Thursday, August 2, 2012

a moment in our conversation

the leaves beside the trail that cupped the afternoon like water

we worked hard to shield them from meaning

and they lifted the light toward evening for no reason


  1. i am very excited about these three separate lines, as though the second line is the wall, the first line is mankind and our inability to notassign meaning, and the last line the true world. a year ago you brought basho (?) to me, how admirable! / to see lightning, and not / think life is fleeting

    trying to live a life of truth is waking every morning into the work. ironically it is the job of the poet to do the work on both sides of the wall, to pay attention and assign words to raise up the truth that exists eternally on the other side of the wall. in this way i wonder if language then is mortality and that which lives on the other side of the wall immortal? and perhaps this speaks to why language can never truly say the unnameable.

    your image is tender and real. what does this mean? it means it exists every day in infinite variation at a certain time - always pivoting(oh, transient light!) - without needing us.


  2. Why do we shield things, ourselves,and life?

    nice poem James

  3. erin: this paradox at the core of language seems inescapable (unless one can escape it by lapsing into silence -- i think sometimes this is where i am headed ...). we must speak. language is an instrument of knowledge -- only through labeling things can i know them, only through words (or images, which bring the same paradox into play) can i offer you what i have seen. and yet the word always kills the thing, draws a line around it, isolates it from the weave of relationships with the rest of the world. this is, i believe, one meaning of the eden myth: knowledge is separation. (and when paul tillich writes, sin is separation, i think he is playing on the slippery rim of the same abyss.) if death is the ultimate isolation of the ego from the things of the world, then isn't language, in its unavoidable enacting of separation, always already a presentiment of death?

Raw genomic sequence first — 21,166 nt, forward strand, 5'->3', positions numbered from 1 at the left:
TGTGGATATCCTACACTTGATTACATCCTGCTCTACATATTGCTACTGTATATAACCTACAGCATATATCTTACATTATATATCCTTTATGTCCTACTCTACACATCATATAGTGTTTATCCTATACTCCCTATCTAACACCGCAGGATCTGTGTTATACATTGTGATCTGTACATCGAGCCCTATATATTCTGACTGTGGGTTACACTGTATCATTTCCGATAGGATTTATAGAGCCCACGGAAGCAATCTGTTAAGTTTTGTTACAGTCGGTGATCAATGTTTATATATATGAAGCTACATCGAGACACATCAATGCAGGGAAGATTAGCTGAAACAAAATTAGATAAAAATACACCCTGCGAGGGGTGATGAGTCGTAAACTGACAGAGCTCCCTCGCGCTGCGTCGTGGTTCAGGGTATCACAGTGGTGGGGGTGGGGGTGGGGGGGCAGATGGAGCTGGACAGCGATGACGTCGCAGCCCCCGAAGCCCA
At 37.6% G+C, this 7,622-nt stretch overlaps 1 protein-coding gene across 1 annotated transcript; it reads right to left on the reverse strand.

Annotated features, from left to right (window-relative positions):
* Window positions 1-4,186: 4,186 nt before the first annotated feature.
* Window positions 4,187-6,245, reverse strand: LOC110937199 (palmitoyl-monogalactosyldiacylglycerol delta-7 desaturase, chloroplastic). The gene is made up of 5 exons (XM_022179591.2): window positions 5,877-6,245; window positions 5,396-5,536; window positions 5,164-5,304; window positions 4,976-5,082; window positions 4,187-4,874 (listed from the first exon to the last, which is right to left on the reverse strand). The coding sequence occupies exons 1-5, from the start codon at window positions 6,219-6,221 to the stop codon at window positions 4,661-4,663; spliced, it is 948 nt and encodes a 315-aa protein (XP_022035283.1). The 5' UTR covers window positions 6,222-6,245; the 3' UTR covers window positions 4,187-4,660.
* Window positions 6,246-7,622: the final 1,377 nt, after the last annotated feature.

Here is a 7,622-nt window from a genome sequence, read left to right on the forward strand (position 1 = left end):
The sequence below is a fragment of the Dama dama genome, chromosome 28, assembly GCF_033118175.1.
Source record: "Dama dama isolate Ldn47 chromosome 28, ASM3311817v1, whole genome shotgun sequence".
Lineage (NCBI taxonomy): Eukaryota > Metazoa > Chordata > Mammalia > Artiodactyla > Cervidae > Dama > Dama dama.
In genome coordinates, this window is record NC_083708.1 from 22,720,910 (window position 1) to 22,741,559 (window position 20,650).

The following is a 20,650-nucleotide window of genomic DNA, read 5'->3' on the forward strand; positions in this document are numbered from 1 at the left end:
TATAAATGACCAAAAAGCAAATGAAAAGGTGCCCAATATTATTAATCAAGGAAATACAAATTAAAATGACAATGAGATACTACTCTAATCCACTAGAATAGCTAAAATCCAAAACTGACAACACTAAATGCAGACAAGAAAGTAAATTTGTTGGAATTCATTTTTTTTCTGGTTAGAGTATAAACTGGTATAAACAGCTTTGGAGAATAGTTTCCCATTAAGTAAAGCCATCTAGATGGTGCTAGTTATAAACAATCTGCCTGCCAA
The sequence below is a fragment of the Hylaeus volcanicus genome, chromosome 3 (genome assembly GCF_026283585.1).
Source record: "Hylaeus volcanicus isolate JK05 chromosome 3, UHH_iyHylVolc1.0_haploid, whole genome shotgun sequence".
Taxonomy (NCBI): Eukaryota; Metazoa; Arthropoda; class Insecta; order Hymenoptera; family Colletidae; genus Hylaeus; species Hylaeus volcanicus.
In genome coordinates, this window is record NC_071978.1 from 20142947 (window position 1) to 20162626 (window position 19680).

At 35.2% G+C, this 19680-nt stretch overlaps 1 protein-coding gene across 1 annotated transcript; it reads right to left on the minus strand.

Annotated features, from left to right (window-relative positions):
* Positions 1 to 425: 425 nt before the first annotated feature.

and yet we live in words, do we not? how is this? would not silence also be death?

  4. liz: i think most of our shielding -- of ourselves, of things, of others -- comes from a fear of death. or perhaps it s a fear of life, which amounts to the same thing -- to be alive is to be going to die ... once you start thinking of it, an overwhelming portion of social and economic life, of media and technology, is devoted to this denial ....

  5. Oh if only there could something be done 'without a reason'. Very moving lines indeed.

  6. Robert: in the end, perhaps things are because they simply are ... we invent the reasons to cover our eyes at the edge of the abyss ...